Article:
Open source lutherie. It's a virtue demonstrated better by Frank Ford than nearly anyone else. For every 'secret' or trick you share with your colleagues, you can do so in good faith that you will get back far more than you could ever give. I could share details of every jig I've ever come up with, and never come close to to matching the tricks and ideas I've learned from countless other luthiers.

Ok good to know (I guess ?). I wouldn't do it, but you'd be fine if someone made your jigs and sold them on ebay ?  

Someone on ebay makes a copy of the Erlewine "Neck-jig" and makes claims how it's superior to the one you buy from Stewmac. I find it very uncool to do that. especially when it has some qualities inferior to the stewmac tool that they *fail* to mention (jig pins zig-zagging, etc)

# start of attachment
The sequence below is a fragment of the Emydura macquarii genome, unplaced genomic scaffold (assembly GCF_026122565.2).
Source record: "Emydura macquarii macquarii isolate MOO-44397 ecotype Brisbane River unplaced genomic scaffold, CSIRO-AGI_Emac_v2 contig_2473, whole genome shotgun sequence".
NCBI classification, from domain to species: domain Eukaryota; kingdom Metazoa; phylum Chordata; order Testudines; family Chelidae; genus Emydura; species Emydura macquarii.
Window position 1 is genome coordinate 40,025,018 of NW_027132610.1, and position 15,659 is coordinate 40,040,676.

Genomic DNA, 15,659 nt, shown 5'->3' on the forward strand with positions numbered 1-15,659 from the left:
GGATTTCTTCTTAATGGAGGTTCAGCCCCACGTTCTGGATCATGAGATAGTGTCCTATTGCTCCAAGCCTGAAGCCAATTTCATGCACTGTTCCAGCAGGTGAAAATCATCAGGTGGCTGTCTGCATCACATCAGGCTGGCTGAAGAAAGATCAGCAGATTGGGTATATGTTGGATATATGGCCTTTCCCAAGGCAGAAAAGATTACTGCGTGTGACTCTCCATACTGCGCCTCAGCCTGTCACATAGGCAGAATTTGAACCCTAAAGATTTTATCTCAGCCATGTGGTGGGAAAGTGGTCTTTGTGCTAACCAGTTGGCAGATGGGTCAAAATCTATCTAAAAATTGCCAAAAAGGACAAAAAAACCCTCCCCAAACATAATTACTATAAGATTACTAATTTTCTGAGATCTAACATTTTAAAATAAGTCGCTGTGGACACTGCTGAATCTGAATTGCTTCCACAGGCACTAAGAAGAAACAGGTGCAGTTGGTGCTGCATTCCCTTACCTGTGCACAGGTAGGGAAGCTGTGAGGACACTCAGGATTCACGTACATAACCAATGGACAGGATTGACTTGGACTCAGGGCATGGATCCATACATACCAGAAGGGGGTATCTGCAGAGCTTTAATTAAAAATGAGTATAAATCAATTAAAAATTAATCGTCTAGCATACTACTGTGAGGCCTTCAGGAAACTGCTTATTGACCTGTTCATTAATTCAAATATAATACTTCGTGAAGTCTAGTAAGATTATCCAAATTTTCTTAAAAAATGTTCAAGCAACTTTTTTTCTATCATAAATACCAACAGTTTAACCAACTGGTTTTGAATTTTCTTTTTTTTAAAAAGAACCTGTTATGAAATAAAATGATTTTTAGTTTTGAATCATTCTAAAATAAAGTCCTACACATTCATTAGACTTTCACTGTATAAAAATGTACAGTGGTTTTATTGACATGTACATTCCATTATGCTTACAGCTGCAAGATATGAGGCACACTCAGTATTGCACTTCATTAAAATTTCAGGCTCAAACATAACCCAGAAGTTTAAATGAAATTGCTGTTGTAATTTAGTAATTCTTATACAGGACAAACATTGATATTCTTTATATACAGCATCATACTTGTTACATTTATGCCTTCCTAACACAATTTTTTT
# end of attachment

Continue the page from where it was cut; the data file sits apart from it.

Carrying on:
I'm fine with making a copy for personal use, but cranking out others tool designs for profit just isn't cool with me.

This guy selling the ebay 'Neck jig" doesn't even give a demo of his own jig in use, instead he has a link to someone using the stewmac one in his ebay ad with " to see how this jig works look at this video (link)"

More like stealing, and taking advantage of, to me, not "open source". I don't think these type of guys are sharing any innovations of their own (as if they had any of their own to share)

I made my own version of Frank's tang expanding tool for my personal use, but no way would I make more and sell them.